Our 3 days in Sao Paulo flew by and before long we were in the air again heading for Rio de Janiero. The flight and landing in Rio is something I will never forget, for all the right reasons! Flying in over Guanabara Bay, with the smattering of islands below, the Corcavado (Christ Redeemer Statue) and Sugar Loaf Mountains in the distance, and the Rio beaches ahead, is an amazing entrance. Rio’s status as the prettiest city I’ve ever been to was affirmed when we took the tram to the top of the Corcovado and spent the afternoon enjoying the views of the city.
The business part of the trip started up again in the morning with visits to the Brazilian multinationals of Petrobras and BNDES. These visits provided examples of the potential for Brazilian businesses to become world leaders in their fields, and exhibited the rich talent and skills that Brazil possesses. I was impressed with the ambitious nature of these companies, their striving for excellence and their national pride.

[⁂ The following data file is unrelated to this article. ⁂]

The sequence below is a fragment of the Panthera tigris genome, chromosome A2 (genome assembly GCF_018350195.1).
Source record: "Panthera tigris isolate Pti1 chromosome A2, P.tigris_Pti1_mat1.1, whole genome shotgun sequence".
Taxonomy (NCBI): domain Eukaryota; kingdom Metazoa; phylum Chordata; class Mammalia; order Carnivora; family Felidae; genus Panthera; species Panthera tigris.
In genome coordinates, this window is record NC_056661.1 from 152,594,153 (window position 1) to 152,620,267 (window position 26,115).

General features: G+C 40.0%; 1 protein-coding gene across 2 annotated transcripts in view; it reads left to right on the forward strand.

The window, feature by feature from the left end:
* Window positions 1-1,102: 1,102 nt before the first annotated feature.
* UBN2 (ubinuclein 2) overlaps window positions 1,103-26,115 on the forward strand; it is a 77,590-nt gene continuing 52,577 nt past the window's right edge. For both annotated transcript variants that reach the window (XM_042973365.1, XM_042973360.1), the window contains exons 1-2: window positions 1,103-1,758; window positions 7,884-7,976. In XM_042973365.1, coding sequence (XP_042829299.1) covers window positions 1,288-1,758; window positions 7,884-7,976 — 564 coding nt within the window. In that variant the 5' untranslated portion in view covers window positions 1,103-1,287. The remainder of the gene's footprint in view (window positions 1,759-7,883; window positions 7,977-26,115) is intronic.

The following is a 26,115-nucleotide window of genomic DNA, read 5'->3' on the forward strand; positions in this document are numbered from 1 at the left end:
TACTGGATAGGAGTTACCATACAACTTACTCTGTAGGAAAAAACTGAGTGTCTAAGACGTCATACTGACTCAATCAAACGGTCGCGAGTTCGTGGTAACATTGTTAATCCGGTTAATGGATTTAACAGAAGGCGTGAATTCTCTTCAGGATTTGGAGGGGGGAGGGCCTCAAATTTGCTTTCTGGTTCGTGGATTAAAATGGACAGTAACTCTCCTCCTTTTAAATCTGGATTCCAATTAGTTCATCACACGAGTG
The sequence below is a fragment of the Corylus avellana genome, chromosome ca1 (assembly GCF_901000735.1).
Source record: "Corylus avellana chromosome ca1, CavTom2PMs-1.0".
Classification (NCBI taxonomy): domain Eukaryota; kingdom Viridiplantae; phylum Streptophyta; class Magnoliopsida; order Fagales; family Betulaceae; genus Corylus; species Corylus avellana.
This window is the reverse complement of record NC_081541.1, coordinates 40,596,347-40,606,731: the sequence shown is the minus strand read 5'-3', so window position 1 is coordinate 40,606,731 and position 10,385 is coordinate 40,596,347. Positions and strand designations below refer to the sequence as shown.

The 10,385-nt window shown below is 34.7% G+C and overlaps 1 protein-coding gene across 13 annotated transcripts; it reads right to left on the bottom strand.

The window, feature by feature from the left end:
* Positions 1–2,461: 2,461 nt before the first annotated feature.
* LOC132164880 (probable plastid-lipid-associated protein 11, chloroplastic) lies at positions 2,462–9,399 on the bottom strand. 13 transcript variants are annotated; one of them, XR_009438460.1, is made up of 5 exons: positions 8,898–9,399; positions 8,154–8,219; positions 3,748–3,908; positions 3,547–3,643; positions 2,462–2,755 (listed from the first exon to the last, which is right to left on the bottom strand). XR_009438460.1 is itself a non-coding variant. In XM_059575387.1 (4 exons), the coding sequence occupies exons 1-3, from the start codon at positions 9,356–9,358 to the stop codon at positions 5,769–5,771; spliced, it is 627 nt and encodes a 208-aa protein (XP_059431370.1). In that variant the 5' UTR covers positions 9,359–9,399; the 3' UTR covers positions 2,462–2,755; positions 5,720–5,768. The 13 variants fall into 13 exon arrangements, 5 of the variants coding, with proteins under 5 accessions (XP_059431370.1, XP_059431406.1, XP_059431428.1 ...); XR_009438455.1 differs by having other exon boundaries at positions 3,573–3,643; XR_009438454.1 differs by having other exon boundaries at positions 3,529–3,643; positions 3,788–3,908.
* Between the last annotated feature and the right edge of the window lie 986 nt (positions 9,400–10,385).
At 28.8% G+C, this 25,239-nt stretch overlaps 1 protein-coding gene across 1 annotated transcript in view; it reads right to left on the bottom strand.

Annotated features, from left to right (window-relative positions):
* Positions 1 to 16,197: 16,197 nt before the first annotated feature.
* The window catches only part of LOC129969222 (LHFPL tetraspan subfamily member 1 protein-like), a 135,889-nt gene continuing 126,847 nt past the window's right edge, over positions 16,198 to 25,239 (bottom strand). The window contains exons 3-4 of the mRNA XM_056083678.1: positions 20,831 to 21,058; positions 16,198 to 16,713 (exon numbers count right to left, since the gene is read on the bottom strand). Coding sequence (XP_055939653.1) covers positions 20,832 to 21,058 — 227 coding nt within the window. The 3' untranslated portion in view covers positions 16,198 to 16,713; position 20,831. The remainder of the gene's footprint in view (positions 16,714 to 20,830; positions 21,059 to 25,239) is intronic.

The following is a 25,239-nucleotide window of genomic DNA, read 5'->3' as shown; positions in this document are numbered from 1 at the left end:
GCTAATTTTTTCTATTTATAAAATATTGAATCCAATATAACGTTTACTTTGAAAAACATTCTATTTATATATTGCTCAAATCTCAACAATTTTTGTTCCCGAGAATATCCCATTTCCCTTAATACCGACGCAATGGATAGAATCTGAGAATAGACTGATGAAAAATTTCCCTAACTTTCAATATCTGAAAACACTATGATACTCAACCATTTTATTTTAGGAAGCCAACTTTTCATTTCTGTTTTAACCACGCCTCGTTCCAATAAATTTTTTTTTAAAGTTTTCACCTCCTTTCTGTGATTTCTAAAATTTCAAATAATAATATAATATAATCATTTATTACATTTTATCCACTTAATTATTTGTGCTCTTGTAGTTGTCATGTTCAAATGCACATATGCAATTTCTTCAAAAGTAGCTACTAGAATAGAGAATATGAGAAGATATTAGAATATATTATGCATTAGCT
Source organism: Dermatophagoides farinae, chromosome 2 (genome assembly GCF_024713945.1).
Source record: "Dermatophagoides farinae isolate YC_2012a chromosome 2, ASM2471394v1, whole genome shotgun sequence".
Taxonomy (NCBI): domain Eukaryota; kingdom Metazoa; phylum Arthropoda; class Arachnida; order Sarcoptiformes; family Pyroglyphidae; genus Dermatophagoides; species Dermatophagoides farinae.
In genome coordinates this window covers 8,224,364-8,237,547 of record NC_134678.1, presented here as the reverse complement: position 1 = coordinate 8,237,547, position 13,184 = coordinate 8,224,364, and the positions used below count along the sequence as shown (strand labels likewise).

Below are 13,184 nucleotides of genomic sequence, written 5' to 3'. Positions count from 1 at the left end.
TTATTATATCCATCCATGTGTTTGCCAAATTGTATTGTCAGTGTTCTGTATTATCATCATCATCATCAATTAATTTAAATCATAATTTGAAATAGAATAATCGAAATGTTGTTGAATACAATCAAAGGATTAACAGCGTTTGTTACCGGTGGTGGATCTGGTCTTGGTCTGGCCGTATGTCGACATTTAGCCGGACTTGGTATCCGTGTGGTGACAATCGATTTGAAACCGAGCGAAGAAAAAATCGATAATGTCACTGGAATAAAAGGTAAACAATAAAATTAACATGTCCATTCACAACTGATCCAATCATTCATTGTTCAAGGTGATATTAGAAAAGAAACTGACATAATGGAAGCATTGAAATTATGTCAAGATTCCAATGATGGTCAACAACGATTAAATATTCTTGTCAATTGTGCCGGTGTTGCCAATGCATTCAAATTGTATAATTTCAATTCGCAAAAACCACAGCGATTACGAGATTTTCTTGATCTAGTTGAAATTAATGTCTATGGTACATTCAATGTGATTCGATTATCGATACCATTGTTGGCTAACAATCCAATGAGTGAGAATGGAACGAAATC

Having seen some of the best Brazil has to offer, I was eager to get a fuller picture of Brazilian life which our next scheduled visit to the infamous ‘favela’ slums of Rio, would hopefully provide. Entering the drug-lord controlled ‘favela’ under surveillance from a teenager with a radio and hand gun was always going to leave a lasting impression. I was surprised however with the relatively good condition of the houses and living areas, and saw no trace of the abject poverty that I was expecting. This dangerous illusion that crime does pay is possibly a detractor from the superb social work being done at the development centre we visited.
Ending our week with a view of the darker side of Brazil helped provide a broader picture of life and business here and its related complexities. Our 12 hour flight back to Dublin gave me time to reflect how fortunate I was to have had the opportunity to experience at least a taste of the diverse country that is Brazil. I was leaving with fascinating insights that would assist me in my life and business decisions into the future, and a much deeper understanding than any readings could ever supply. I found myself pleasantly surprised again by my MBA experience far outweighing my initial expectations, no matter how swamped I feel at times.
- Neil Krige, FT MBA 2013